This review must be built around the coordination of all people and professional categories concerned: city dwellers, administrators, politicians, officials, professionals, those who work in it - a coordination in contrast to many of the tenets of the Athens Charter.
An ideal city is one which succeeds in reconciling the various sectors and activities that take place (traffic, living working and leisure requirements); which safeguards civic rights; which ensures the best possible living conditions; which reflects and is responsive to the lifestyles and attitudes of its inhabitants; where full account is taken of all those who use it, who work or trade there, who visit it, who seek entertainment, culture, information, knowledge, who study there.
A city must also strike a balance between modern development and retention of the historic heritage; integrate the new without destroying the old; support the principle of sustainable development. A town without its past is like a man without memory. People leave traces of their lives and their work and their personal history in cities, in the form of neighbourhoods, buildings, trees, churches, libraries. They constitute the collective legacy of the past, enabling people to feel a sense of continuity in their contemporary lives and prepare for the future.
Cities must function and be managed, in the belief that urban problems cannot be limited to purely financial mechanisms or questions, nor by traditional means of functional town planning. Municipalities must seek to use methods drawn from other the experience of national governments and/or the private sector.
3.6 Co-operation between towns
Reflecting the reality that towns have a fundamental role in regional, national, European and world-wide development, it is essential for them to be involved in networks of co-operation and exchange on the regional, national and international levels, through twinnings, contracts, membership of international associations and non-governmental organisations.
3.7 Rights within towns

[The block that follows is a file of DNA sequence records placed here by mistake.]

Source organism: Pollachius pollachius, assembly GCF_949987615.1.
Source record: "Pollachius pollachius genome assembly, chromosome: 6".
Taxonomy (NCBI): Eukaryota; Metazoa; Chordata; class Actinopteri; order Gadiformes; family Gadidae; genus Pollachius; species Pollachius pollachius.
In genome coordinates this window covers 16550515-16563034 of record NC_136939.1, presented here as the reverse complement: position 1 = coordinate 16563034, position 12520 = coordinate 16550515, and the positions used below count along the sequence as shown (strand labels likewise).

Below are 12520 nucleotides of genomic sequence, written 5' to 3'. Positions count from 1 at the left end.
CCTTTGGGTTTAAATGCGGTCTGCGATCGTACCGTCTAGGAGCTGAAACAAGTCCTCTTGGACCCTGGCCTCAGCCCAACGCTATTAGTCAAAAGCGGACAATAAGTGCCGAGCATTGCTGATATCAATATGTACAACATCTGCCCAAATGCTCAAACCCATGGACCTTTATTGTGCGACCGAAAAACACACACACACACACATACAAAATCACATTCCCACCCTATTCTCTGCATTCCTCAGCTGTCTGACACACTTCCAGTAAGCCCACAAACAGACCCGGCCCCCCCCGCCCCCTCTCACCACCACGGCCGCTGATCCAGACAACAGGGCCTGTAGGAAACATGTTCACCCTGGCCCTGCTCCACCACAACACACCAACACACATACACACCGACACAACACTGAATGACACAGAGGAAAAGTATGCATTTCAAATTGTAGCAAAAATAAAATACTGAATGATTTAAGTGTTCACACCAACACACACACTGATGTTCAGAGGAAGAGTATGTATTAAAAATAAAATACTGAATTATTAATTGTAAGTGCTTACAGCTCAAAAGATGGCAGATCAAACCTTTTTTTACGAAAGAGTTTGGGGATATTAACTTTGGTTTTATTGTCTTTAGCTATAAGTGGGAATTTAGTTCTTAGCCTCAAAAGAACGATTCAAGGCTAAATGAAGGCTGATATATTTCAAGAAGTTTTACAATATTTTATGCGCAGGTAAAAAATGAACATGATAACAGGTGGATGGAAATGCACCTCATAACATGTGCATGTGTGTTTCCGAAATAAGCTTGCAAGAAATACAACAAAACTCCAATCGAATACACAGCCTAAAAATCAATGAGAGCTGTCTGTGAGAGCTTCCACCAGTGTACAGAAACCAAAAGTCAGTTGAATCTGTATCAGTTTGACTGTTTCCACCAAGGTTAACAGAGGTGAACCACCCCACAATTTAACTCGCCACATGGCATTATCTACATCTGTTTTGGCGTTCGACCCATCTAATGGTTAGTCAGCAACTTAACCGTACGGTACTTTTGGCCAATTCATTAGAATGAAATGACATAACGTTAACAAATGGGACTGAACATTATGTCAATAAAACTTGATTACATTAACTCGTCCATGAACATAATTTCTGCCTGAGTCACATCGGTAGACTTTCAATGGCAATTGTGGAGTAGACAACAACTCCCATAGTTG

The respect, promotion and extension of human rights, for all individuals in towns - irrespective of sex, age, origin, race, age, belief, social, economic or political position, physical or psychological handicap - is essential.
This includes, amongst other rights, those to:
- provision of suitable, well-located and well-lit housing and dwellings of sufficient size, with adequate amenities, reasonably priced and reflecting anti-pollution requirements;
- preventive health measures; to the provision of greenery, space, sunlight, silence, vegetation, beauty;
- the interlinking of the various functions of city life;
- cultural opportunity, sport and leisure facilities, social development, to free circulation, incorporating a harmonious balance between all street users (public transport, private cars, the pedestrian and cyclists);
- provision for community facilities; measures against poverty; particular help for the disadvantaged;
- security; work; well-being; training and education possibilities; culture and history.
4. Individual Chapters
4.1 THEME: Transport and mobility
Throughout history, man has striven to extend the radius of his activities and has always had, as a consequence, a determined incentive to improve transport techniques.
With each advance in transportation, human life has been altered; the effects of pedestrian, horse, railway, car, bus and merchandise transport, can be seen superimposed in today's cities.
The implications and importance of such mobility are many. Choices can be made about the environment in which one would wish to live and work, with whom one wishes to interact.
However, since its appearance in 1884, the car has often dominated transport policies, bringing in its train the degradation of public transport systems.
The car versus the town - perhaps an over-simplistic view, but very nearly the case. Slowly but surely, cars are killing towns. By the year 2000, a choice will have to be made; it will be one or the other: both cannot be kept.
If nothing is done, if no new discipline is imposed, road traffic, particularly private cars and lorries, will destroy not only towns, but contribute considerably to the destruction of the global environment via the "greenhouse" effect.